Occupying a central position on Cardigan Bay, Aberystwyth has been a popular resort since the late 1800s following the arrival of the railway to the town. The town has a pier - which is known for its impressive starling murmurations at certains times of the year - and also a cliff railway, opened in 1896, which climbs to the top of Constitution Hill at the northern end of the resort, from where there are lovely views over the town, and there is a Camera Obscura and a restaurant. Aberystwyth is also the terminus of the Vale of Rheidol heritage railway, which chugs up to the beauty spot known as Devil's Bridge Falls (which featured in the first episode of Hinterland). The Ceredigion Museum is housed in a former Edwardian music hall, which still has its stage and balconies on view. On the headland to the south of the town are the ruins of a 13th-century castle.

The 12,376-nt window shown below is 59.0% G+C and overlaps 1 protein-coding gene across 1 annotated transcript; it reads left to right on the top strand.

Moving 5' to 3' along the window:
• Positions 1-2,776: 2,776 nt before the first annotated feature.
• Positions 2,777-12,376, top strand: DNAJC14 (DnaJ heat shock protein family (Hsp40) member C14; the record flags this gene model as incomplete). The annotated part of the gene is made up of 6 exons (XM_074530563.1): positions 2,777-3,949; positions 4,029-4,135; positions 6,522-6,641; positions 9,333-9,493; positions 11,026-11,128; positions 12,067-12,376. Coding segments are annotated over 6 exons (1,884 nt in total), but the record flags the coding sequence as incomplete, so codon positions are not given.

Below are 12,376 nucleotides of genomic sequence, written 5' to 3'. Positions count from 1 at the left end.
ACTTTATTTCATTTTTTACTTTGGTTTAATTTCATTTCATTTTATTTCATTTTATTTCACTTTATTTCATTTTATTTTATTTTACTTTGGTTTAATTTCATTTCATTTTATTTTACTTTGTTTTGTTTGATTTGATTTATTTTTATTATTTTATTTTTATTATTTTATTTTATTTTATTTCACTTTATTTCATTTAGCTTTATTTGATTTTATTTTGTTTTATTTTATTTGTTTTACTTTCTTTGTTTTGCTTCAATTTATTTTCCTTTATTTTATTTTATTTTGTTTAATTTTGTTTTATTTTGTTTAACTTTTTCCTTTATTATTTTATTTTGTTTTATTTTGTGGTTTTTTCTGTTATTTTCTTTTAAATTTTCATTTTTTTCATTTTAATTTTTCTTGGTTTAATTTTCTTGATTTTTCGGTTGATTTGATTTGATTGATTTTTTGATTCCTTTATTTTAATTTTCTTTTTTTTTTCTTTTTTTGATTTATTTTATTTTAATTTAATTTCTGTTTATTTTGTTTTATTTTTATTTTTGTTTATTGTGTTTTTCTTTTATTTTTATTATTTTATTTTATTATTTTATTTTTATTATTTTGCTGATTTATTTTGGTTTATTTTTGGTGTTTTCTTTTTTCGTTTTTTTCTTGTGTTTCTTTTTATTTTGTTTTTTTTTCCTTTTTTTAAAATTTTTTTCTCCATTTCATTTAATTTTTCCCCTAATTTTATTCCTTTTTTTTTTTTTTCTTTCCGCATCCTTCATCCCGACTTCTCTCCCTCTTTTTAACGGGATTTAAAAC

However, Aberystwyth is more than just a resort; it is also an important university town. The University opened in the 1870s, the first Welsh university to open its doors. The Welsh Language Society is also based in Aberystwyth. Continuing the learned theme, the town is home to the National Library of Wales, with a huge collection of books and material relating not only to Wales but the wider Celtic world. The collection includes examples of early Welsh poetry and laws. The presence of the university makes Aberystwyth one of the most vibrant resorts on the Welsh coast, with a wide variety of bars and clubs aimed at the student population and visitors alike.
To find out more about the locations used in the Hinterland series, why not take a look at my other blog, Britain On Page And Screen.
Map of the area.
|Photo by David Stowell, via Wikimedia Commons|